A little more than a week into Georgia’s new hands-free driving law, state officials said enforcement efforts are going as planned: far more warnings than citations for behind-the-wheel violators, more education than punishment while everyone learns to adjust.
But authorities also want to remind people that there’s no formal grace period written into the law — and that they won’t hand out free passes forever.
“The message to the public now is to understand that, as we go forward, the likelihood of warnings being issued is going to decrease,” Robert Hydrick, communications director for the Governor’s Office of Highway Safety, said Tuesday. “If you haven’t made the switch to hands-free, now’s the time. Because the excuse of ‘I didn’t know about the law’ is probably not going to carry a lot of weight” moving forward.
The Hands-Free Georgia Act — which, with very few exceptions, bars drivers from physically holding or handling their cellphones unless legally parked — went into effect July 1. By Tuesday morning, the 10th day of enforcement, the Georgia State Patrol had issued 320 citations and written more than 1,000 warnings for related violations.
State troopers primarily patrols Georgia’s interstates. Hands-free statistics from large local jurisdictions in metro Atlanta have been hard to come by, with many departments saying they’re issuing verbal warnings for now.
The Atlanta Police Department is one agency that has provided some enforcement numbers. It reported 86 citations written during the first four days under the new law.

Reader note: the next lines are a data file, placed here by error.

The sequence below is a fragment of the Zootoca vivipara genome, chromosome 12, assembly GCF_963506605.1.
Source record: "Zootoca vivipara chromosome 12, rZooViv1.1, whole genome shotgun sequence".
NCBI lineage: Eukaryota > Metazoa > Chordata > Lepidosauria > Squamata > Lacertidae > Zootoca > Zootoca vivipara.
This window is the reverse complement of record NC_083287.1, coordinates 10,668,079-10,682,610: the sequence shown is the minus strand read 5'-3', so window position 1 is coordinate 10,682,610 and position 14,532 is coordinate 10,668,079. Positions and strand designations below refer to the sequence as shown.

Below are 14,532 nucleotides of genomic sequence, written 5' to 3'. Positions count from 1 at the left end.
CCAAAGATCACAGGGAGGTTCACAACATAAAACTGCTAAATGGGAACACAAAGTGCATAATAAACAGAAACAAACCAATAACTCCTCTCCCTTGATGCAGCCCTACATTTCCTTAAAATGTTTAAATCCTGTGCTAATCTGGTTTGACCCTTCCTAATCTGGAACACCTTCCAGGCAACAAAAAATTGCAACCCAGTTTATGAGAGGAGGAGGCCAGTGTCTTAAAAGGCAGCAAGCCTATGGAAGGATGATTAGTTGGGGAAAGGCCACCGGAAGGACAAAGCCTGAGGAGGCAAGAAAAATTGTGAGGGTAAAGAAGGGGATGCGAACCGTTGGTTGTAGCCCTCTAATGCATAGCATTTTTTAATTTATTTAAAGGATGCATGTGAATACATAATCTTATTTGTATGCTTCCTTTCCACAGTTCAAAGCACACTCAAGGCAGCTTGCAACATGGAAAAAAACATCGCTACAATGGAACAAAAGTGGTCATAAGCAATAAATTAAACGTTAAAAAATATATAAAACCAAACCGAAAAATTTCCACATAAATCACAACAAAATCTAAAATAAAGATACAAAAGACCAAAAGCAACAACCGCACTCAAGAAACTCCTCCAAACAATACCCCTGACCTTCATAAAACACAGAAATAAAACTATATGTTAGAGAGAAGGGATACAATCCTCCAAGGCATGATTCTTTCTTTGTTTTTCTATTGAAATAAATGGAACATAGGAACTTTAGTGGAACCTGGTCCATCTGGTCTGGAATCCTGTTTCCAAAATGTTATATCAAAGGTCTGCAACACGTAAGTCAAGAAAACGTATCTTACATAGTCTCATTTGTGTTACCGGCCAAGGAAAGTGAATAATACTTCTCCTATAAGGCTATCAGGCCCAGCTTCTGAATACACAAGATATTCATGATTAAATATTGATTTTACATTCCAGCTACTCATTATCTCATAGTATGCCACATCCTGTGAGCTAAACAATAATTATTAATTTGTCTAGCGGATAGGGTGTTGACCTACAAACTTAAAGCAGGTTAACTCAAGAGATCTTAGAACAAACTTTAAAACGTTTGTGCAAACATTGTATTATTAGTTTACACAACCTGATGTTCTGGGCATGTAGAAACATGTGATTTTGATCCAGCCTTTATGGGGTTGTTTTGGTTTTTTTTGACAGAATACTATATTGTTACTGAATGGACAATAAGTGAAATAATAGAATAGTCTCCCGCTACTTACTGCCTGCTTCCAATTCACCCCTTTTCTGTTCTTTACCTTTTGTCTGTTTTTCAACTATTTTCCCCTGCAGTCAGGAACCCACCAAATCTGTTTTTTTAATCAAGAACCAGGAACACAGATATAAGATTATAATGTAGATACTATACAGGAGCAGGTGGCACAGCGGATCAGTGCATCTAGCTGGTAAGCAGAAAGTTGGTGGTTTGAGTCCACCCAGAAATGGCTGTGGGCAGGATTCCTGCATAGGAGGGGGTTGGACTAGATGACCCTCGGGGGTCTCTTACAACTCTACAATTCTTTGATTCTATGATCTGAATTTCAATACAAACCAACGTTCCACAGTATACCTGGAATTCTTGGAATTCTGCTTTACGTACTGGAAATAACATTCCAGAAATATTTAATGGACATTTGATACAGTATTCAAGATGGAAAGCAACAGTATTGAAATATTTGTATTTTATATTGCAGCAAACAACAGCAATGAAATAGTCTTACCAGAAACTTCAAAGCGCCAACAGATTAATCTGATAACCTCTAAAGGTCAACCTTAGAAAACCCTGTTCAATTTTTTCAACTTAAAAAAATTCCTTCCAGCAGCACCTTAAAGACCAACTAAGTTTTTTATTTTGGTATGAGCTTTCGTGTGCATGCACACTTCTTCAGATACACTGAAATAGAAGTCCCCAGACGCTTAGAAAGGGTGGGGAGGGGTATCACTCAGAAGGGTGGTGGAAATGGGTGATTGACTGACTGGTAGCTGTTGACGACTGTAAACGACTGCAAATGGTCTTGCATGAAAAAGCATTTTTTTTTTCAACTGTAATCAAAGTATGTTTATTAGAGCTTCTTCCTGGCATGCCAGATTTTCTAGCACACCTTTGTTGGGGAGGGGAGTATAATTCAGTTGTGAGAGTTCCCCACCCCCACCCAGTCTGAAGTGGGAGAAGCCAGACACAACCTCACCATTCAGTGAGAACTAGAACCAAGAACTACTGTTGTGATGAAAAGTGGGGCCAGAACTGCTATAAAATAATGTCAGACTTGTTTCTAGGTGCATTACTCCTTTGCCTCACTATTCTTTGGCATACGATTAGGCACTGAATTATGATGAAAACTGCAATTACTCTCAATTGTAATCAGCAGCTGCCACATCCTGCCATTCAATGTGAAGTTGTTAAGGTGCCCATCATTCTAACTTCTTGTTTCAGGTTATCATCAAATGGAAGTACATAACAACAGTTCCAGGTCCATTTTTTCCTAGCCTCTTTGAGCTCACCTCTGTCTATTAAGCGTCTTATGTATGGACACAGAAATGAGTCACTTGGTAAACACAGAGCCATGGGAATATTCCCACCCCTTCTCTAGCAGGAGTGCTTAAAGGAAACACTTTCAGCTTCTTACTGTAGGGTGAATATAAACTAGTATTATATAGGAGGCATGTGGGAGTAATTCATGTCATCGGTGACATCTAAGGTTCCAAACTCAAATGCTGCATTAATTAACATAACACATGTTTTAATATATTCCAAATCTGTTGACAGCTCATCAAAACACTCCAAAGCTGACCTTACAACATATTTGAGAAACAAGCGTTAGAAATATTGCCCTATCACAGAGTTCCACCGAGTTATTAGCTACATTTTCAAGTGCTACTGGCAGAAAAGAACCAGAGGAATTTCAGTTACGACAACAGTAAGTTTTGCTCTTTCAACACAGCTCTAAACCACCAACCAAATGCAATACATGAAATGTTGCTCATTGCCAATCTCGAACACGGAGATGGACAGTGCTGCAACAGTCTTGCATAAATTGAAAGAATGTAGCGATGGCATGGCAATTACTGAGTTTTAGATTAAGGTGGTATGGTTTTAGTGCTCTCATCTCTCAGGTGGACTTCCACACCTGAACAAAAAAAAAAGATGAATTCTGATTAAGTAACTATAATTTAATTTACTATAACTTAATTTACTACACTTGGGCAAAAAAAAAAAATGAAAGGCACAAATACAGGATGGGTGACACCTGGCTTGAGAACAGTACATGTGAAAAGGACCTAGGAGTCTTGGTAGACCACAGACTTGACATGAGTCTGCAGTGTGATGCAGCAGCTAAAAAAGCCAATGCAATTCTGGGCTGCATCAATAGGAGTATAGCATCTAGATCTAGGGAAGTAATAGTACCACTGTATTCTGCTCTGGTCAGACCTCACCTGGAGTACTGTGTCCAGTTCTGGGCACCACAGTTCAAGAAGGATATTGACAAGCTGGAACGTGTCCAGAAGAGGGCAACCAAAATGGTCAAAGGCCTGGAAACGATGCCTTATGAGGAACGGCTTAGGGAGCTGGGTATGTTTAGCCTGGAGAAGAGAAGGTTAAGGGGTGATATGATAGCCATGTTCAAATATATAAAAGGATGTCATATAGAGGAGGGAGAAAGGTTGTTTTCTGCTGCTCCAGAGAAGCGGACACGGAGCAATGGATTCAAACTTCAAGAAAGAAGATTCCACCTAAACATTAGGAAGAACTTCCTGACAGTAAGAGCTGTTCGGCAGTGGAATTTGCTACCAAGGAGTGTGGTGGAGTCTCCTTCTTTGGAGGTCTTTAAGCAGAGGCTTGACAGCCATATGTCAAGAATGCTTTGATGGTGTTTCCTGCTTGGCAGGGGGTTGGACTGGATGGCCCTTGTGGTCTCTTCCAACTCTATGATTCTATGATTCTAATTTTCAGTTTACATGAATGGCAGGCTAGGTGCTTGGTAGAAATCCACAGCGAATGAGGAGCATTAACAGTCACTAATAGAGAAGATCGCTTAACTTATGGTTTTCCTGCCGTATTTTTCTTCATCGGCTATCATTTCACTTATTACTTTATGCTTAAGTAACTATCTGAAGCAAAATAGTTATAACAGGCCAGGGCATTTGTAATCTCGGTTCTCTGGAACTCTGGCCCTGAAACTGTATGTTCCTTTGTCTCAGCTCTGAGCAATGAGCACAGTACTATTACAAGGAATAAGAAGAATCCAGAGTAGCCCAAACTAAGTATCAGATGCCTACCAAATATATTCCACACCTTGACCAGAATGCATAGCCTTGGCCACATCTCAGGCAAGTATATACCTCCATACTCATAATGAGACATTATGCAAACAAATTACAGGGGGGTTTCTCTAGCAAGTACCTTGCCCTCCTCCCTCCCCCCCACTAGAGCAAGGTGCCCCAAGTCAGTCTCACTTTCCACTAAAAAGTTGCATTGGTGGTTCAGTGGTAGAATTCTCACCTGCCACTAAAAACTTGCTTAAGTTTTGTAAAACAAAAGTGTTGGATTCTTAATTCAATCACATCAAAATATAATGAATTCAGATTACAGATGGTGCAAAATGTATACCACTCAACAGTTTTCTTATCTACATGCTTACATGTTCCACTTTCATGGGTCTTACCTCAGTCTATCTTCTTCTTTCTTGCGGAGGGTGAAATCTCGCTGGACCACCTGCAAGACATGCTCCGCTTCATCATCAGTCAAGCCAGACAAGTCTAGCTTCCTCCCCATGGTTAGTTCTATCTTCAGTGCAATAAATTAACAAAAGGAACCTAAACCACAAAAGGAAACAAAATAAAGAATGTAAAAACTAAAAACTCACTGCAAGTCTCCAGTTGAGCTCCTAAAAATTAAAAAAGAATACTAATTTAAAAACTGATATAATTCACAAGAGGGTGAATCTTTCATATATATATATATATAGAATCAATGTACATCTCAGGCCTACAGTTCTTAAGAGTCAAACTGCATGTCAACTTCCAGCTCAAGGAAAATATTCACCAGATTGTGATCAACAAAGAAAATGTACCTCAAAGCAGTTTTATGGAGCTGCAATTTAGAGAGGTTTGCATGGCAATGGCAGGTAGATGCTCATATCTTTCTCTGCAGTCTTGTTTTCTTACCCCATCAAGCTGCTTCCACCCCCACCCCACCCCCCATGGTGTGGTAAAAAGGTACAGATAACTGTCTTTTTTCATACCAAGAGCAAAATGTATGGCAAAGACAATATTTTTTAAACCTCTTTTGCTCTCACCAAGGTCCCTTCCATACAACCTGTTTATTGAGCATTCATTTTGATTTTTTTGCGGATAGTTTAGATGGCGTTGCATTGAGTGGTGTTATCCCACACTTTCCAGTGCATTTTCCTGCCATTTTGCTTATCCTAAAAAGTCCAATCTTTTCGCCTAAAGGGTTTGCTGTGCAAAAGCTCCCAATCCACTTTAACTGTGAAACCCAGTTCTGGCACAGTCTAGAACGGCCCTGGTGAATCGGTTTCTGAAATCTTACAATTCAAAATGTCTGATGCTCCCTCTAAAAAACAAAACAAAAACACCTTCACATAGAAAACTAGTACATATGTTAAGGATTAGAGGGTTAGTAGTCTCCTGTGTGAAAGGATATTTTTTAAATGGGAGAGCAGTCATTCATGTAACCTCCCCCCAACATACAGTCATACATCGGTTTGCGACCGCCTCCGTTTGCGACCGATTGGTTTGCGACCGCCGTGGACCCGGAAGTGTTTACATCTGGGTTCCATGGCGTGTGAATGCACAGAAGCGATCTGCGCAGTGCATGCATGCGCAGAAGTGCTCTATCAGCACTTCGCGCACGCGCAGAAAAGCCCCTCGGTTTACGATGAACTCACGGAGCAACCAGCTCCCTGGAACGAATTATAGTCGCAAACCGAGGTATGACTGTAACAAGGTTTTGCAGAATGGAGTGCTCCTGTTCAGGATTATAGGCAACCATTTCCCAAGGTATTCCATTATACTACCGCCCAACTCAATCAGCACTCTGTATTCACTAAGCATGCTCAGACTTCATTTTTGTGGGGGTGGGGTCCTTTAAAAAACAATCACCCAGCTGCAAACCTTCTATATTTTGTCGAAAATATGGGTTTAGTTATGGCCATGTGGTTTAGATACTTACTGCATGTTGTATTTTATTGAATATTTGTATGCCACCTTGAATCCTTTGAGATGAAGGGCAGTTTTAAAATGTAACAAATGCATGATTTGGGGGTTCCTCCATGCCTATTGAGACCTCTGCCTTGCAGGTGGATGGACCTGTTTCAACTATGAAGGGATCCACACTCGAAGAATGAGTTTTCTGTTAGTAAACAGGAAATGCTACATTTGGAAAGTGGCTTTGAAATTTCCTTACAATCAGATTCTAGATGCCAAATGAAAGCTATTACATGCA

The penalty for a driver’s first violation is $50 and one point on their license. The second citation is $100 and two points, and so on.
The penalties are meant less as revenue drivers and more as deterrents, officials have said. Motor vehicle deaths in Georgia jumped by about one-third between 2014 and 2016, and authorities have largely attributed that spike to distracted driving.
Sgt. Brandon Brown works out of State Patrol Post 51 in Gwinnett County. He recently gave a warning to a woman after watching her send an email while driving right next to him. But, generally speaking, he said he’s seen fewer folks fiddling with their phones over the last week-plus.
How much habits are truly changing wont be known for a couple of months, “when the ‘new’ wears off,” Brown said.
Banning the handling of cellphones isn’t a cure-all, and Hydrick is quick to point out that talking on the phone is still dangerous while driving, even if done via speakerphone or Bluetooth.
But it’s a start.
“I think they’ve all heard about” the law, Hydrick said. “But it’s habit. You’re driving down the road and that beep goes off, whether it’s a ring or a notification or a message, it’s just instinct to pick it up. Especially if you’re waiting to hear from somebody.”
The new law is about breaking drivers of that habit, he said.
“There’s not a phone call or a text message that’s more important than your life or the life of anybody else.”
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